Plant and Machinery Valuers – What They Do

Plant and machinery valuers are needed to calculate the worth of an organisation’s plant, machinery or equipment. These are fixed assets and can include land and buildings, vehicles, furniture, office equipment and appliances, computers, tools, machinery and other equipment.

The types of fixed assets belonging to any business will vary widely according to industry and business size. For corporate offices, assets requiring valuation will largely consist of office equipment, furniture, computers, servers and maybe some vehicles. Whereas for industries like transport, warehousing and logistics, mining and construction, the complexity for plant and equipment valuers can be substantial.

Whatever the industry, valuing these assets requires the services of a valuation professional and is required for a variety of reasons.

Why is plant and equipment valuation needed?

Plant and machinery valuation is required for a large range of financial, tax, legal and regulatory reasons. Some of these include:

  • Financial reporting

Plant and machinery valuation is required for various financial purposes including the recognition of the assets, their carrying amounts, the depreciation charges and impairment losses.

  • Tax consolidation

Fixed asset evaluation is regularly required for the purposes of tax consolidation and is regularly scrutinized by the ATO. Valuation for tax purposes involves identifying and describing all fixed assets, determining the price and establishing value.

  • Insurance valuations

Detailed valuation is required to ensure the proper insurance coverage on all plant, equipment and machinery. Many insurance valuations are based solely on replacement with new cost. However, this doesn’t take into account inflationary costs, or currency fluctuation, post the valuation date.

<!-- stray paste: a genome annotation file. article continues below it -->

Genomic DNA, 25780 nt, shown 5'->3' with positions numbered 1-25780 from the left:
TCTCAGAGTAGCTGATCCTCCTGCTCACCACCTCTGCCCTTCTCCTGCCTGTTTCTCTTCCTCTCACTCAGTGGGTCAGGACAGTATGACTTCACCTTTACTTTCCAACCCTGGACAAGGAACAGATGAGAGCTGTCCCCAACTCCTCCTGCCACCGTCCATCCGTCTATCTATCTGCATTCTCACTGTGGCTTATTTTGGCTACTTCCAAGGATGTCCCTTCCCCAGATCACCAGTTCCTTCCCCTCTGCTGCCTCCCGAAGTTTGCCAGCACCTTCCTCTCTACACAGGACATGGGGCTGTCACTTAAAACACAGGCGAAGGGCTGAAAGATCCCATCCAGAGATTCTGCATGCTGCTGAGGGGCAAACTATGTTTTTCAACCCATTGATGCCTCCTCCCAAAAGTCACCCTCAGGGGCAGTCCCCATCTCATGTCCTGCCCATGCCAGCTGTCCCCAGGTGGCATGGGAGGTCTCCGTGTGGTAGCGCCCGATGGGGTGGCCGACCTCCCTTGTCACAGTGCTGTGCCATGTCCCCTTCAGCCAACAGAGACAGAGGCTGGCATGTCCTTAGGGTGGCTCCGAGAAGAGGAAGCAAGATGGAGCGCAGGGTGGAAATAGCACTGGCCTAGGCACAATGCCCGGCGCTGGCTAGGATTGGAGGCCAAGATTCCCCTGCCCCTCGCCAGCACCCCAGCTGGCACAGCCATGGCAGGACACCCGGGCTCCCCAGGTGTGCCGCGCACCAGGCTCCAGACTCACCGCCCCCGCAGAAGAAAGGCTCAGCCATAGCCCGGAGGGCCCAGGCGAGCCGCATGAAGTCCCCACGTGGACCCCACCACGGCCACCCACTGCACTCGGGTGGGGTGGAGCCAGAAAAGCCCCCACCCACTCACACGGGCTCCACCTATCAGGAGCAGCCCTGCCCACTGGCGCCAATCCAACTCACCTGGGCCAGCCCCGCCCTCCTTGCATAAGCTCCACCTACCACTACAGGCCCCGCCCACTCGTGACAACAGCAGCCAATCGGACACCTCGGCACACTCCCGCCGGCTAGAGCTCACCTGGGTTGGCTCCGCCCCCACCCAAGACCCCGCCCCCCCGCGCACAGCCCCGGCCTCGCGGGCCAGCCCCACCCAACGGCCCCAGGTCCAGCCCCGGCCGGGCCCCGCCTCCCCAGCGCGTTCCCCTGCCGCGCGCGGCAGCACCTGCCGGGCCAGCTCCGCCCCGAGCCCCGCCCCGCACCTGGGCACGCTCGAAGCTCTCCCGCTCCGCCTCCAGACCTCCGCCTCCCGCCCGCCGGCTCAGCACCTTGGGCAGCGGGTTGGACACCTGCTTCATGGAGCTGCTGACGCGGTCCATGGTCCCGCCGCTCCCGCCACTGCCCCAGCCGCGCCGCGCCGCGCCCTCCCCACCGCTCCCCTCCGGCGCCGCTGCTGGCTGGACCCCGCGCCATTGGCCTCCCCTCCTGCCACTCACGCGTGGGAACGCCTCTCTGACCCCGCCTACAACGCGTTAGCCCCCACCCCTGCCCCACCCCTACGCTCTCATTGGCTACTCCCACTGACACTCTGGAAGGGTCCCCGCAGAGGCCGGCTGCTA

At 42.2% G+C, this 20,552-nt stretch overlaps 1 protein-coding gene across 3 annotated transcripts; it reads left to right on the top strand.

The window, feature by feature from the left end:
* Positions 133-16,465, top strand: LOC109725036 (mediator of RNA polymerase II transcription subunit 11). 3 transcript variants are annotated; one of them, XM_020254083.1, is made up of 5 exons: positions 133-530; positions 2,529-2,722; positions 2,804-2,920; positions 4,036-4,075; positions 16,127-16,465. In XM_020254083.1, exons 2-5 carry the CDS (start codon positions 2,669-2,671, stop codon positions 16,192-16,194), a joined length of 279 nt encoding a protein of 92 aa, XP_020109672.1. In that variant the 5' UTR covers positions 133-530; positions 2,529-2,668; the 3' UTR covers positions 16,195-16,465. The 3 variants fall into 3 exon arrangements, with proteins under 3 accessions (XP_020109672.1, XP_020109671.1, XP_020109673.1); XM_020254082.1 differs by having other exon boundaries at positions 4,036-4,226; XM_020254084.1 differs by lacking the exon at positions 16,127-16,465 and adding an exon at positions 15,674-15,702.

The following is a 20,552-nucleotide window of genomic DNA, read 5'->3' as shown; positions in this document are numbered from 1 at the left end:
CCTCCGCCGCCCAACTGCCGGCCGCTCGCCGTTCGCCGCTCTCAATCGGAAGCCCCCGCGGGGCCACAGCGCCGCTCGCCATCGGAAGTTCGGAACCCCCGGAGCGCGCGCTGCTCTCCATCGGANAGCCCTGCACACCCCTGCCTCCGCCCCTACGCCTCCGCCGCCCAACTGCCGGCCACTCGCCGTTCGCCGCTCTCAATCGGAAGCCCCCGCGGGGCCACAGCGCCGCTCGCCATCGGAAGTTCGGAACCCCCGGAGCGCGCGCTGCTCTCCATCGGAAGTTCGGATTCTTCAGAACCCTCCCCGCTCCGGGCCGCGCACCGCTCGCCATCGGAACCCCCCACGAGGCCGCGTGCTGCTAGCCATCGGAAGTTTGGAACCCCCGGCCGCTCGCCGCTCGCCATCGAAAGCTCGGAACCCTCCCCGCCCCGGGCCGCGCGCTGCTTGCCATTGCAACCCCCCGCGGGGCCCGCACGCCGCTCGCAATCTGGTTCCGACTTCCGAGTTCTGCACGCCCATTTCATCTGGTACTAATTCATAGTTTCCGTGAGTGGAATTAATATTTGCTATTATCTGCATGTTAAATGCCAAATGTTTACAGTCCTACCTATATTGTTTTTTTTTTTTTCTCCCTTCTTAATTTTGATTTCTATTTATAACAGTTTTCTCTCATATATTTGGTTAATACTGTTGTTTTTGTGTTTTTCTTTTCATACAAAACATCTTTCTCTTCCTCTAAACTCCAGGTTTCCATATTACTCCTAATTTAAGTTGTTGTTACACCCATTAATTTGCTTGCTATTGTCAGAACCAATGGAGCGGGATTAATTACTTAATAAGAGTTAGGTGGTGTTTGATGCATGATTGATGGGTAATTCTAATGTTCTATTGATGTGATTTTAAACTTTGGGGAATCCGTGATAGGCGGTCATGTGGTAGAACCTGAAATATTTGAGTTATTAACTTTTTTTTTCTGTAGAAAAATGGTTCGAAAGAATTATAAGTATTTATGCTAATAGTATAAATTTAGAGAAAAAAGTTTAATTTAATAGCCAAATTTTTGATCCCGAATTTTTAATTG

• Business prospectus valuation

A financial prospectus is a disclosure document provided by a company to potential buyers of a business.An initial public offering (IPO) Prospectus must meet a detailed level of disclosure as required by the Australian Stock Exchange (ASX).

  • Buying or selling plant or equipment

Before significant plant or equipment can be bought or sold, it needs to be independently valued.

Valuation is require for a range of other reasons including transfer pricing, risk management, leasing and finance, state duties, litigation evidence, fixed asset register verification and more.

Methods for valuing plant, equipment and machinery

There are several methods that valuers may use to determine valuation. The three primary methods are the cost approach, the market approach and the income approach.

In the cost approach, the valuation is performed in terms of abiding by the principle of substitution. The principle of substitution refers to the idea that people will not pay any more for a particular asset being valued than what the person can pay to have a similar asset purchased. In essence, the person doing the valuation will come up with the theoretical replacement cost for the asset in order to create a final financial value.

In the market approach, the valuation is performed in terms of taking into account all recent transactions of similar machines. These transaction records will then form the basis of a mathematical and strategical assessment of what the asset being valued is worth based on current market value.

In the income approach, the valuation is performed in terms of determining an appraisal value based on the potential income that the asset will bring in the future. The income approach is not typically performed for machinery and equipment due to the complex nature of projecting potential future income.

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Nicholas Munn

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